Just as curriculum can be defined in a variety of ways, one can approach the evaluation and creation of curriculum through more than one foundational lens: philosophical, historical, psychological, and sociological. All four of these hold importance in influencing curriculum and instruction. However, it is the philosophical foundation which holds the greatest importance because it is through one’s philosophical perspectives that the historical, sociological, and psychological foundations are both perceived and applied. 

Philosophical Foundations


1. Idealism

  • adheres to the view that nothing exists except in the mind of man, the mind of God, or in a super or supra-natural realm.
  • idealists believe that ideas and knowledge are enduring and can change lives.

  •     to develop the individual spiritually, mentally, morally  (mind, soul and spirit)
  • to discover and develop each Indvidual's abilities and full moral excellence in order to better serve society
Methods: Critical discussions, lecture, Socratic method, introspection, imitating models, reflection/reflective thinking,
Content: Literature, History, Philosophy, and Religion

The Learner 
  •   imitates the teacher who. is an exemplar of an Ideal person
  • tries to do the very best he can and strive toward perfection
The Teacher
  • excellent example/ role model for the student - intellectually and morally
  • exercise great creative skill In providing opportunities for the learners' minds to discover, analyze, synthesize and create applications of knowledge to life and behavior
  • questioner- encourages students to think and ask more questions and develop logical thinking
The School 
  • train future leaders
  • develop morality and to distinguish right from wrong
  • maintain and transmit values
  • place emphasis on developing the mind, personal discipline, and character development
Proponent Plato

2. Realism

  • Stresses that the world is made up of real, substantial and material entities
  • Knowledge is derived from sense experience. 
Methods: lectures, demonstrations, and sensory experiences, Inductive logic 
Content: Science and Mathematics
The Learner 
  •  sense mechanism, a functioning organism which, through sensory experience, can perceive the natural order of the world.
  • can team only when he follows the laws of learning
The Teacher
  • a guide,' a demonstrator, who has full mastery of the knowledge of the realities of life 
  • requires the learner to recall, explain, and compare facts; to interpret relationships, and to infer new meanings
  • rewards the success of each learner and reinforces what has been learned
  • utilizes learner's interest by relating the lessons to the learner's experiences, and by making the subject matter as concrete as possible
The School 
  • transmits knowledge
  • classrooms are highly ordered and disciplined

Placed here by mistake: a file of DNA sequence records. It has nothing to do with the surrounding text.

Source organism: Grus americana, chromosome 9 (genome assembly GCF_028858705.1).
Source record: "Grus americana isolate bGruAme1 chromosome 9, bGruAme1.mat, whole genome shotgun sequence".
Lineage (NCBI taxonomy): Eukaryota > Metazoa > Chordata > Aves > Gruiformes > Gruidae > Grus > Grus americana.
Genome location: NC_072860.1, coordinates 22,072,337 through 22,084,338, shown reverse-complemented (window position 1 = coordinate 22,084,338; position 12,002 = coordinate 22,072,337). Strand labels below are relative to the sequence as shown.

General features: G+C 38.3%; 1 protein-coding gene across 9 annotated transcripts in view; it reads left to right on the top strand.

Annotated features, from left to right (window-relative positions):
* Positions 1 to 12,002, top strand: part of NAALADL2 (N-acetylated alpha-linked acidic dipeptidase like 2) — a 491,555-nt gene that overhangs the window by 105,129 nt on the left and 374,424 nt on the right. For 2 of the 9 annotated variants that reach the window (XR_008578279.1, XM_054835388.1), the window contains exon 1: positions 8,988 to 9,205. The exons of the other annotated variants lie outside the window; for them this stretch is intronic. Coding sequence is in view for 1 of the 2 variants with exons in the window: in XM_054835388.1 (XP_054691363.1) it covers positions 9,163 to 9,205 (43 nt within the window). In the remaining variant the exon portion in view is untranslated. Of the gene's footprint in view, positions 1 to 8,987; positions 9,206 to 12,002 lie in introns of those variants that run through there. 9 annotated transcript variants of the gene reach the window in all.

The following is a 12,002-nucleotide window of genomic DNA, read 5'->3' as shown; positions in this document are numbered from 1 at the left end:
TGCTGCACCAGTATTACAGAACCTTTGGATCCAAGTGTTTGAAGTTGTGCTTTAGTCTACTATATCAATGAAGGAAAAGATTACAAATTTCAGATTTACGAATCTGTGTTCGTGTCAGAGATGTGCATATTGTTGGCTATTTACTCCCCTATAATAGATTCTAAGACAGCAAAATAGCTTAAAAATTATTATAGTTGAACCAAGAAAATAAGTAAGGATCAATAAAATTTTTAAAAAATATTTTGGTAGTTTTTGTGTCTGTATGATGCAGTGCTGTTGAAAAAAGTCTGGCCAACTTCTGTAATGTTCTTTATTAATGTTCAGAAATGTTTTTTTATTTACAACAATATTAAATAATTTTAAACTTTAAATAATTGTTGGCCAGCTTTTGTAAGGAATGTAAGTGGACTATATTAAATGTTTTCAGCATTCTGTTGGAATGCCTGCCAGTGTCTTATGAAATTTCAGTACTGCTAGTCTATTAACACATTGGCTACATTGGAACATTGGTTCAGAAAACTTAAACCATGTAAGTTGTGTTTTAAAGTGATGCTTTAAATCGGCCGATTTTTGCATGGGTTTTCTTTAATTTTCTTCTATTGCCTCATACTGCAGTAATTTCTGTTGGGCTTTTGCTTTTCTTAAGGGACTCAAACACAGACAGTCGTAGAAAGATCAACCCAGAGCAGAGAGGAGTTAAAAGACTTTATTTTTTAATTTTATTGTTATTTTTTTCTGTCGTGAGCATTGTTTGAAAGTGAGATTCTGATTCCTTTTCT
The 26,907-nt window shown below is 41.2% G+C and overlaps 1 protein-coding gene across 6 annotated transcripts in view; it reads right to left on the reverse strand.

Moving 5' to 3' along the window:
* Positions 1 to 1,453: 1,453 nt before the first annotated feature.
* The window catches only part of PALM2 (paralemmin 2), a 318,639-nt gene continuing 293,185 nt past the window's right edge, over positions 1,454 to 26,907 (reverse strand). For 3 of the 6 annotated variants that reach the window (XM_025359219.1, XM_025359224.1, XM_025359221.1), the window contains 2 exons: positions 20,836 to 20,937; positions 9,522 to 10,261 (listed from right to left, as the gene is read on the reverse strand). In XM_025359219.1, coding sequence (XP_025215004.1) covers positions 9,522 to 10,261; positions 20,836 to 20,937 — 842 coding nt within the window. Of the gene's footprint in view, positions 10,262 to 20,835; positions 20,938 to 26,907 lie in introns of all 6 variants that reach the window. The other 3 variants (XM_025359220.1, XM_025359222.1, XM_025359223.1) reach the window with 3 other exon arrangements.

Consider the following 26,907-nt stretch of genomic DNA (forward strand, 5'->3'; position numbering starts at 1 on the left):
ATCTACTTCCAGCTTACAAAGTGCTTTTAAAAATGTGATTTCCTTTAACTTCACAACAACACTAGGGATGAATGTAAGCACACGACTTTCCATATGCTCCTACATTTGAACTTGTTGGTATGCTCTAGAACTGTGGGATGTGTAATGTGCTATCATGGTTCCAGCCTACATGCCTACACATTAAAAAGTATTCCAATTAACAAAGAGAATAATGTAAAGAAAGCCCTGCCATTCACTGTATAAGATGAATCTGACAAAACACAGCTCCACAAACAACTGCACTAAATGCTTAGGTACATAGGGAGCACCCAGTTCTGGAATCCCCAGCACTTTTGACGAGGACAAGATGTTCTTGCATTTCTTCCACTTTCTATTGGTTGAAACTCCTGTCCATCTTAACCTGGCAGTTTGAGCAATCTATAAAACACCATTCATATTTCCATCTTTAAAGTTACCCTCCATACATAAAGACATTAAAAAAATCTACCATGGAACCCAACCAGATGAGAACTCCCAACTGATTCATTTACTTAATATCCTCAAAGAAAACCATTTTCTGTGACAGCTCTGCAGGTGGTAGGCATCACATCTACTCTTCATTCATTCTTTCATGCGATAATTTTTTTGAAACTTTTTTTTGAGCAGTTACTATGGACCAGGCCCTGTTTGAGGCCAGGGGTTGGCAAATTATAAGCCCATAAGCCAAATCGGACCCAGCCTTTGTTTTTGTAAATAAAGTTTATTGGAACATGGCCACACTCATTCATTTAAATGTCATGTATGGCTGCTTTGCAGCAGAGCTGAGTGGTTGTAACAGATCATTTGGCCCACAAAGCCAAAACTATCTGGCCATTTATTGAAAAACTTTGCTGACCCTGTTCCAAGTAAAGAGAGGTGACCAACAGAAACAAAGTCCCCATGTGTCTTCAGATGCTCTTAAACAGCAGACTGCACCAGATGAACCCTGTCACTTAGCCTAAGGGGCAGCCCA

Proponents: Aristotle,Harbart,Comenius .

3. Pragmatism/Experimentalism

Pragmatists believe that the curriculum should reflect the society, emphasizing the needs and interests of the children.
 Aim: To teach students how to think so that he can adjust to the demands of an ever changing world
Content: Practical and utilitarian subjects 
Methods: Project method, free and open discussion, individual problem-solving research

The Learner 
  •  learn from experiences through interaction to the. environment
The Teacher
  • capture the child's interest and build on the natural motivation
  • use varying teaching methods to accommodate each individual learning style
  • helper, guide, and arranger of experiences
Proponent John Dewey


1. Perennialism
  • Knowledge that has endured through time and space should constitute the foundation of education 
  • Perennjalists believe that when students are immersed in the study of profound and enduring ideas, they will appreciate learning for its own sake and become true intellectuals.
Proponent: Robert Hutchins 

2. Essentialism
  • Teaching the basic essential knowledge and skills
Proponent: William Bagley

3. Progressivism
  • Education is always in the process of development
  • Focused on the whole child and the cultivation of individuality
  • Centered on the experiences, interests, and abilities of students
  • Progressivists strive to make schooling both interesting and useful.
Proponents: John Dewey.Johann Pestalozzi

4. Existentialism
  • Man shapes his being as he lives.
  •  Knowledge Is subjective to the person's decision, and varies from one person to another
Proponent: Jean Paul Sartre 

5. Social Reconstructionism
  • Emphasizes the addressing of social questions and a quest to create a better society
  • Social reconstructionists believe that systems must be  changed to overcome oppression and improve human conditions. 
  • Curriculum focuses on students' experiences
Proponent: George Counts